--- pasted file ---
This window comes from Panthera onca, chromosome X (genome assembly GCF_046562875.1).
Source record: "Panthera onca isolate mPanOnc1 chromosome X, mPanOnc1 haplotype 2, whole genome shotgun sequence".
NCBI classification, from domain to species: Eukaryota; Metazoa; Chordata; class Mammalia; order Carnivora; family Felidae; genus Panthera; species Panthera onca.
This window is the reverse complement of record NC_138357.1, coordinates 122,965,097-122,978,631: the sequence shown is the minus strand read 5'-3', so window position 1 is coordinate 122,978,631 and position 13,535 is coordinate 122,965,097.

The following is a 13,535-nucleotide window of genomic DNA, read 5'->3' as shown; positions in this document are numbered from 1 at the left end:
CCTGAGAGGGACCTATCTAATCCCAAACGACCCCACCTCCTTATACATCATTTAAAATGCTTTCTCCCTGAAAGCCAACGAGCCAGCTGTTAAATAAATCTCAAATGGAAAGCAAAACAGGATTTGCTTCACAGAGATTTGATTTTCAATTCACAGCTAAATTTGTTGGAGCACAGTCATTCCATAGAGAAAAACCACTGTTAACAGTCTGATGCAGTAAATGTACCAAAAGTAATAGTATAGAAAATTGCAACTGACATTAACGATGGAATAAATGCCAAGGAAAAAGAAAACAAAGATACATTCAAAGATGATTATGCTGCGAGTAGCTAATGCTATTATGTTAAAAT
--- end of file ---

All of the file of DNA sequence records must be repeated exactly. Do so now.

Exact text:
This window comes from Panthera onca, chromosome X (genome assembly GCF_046562875.1).
Source record: "Panthera onca isolate mPanOnc1 chromosome X, mPanOnc1 haplotype 2, whole genome shotgun sequence".
NCBI classification, from domain to species: Eukaryota; Metazoa; Chordata; class Mammalia; order Carnivora; family Felidae; genus Panthera; species Panthera onca.
This window is the reverse complement of record NC_138357.1, coordinates 122,965,097-122,978,631: the sequence shown is the minus strand read 5'-3', so window position 1 is coordinate 122,978,631 and position 13,535 is coordinate 122,965,097.

The following is a 13,535-nucleotide window of genomic DNA, read 5'->3' as shown; positions in this document are numbered from 1 at the left end:
CCTGAGAGGGACCTATCTAATCCCAAACGACCCCACCTCCTTATACATCATTTAAAATGCTTTCTCCCTGAAAGCCAACGAGCCAGCTGTTAAATAAATCTCAAATGGAAAGCAAAACAGGATTTGCTTCACAGAGATTTGATTTTCAATTCACAGCTAAATTTGTTGGAGCACAGTCATTCCATAGAGAAAAACCACTGTTAACAGTCTGATGCAGTAAATGTACCAAAAGTAATAGTATAGAAAATTGCAACTGACATTAACGATGGAATAAATGCCAAGGAAAAAGAAAACAAAGATACATTCAAAGATGATTATGCTGCGAGTAGCTAATGCTATTATGTTAAAAT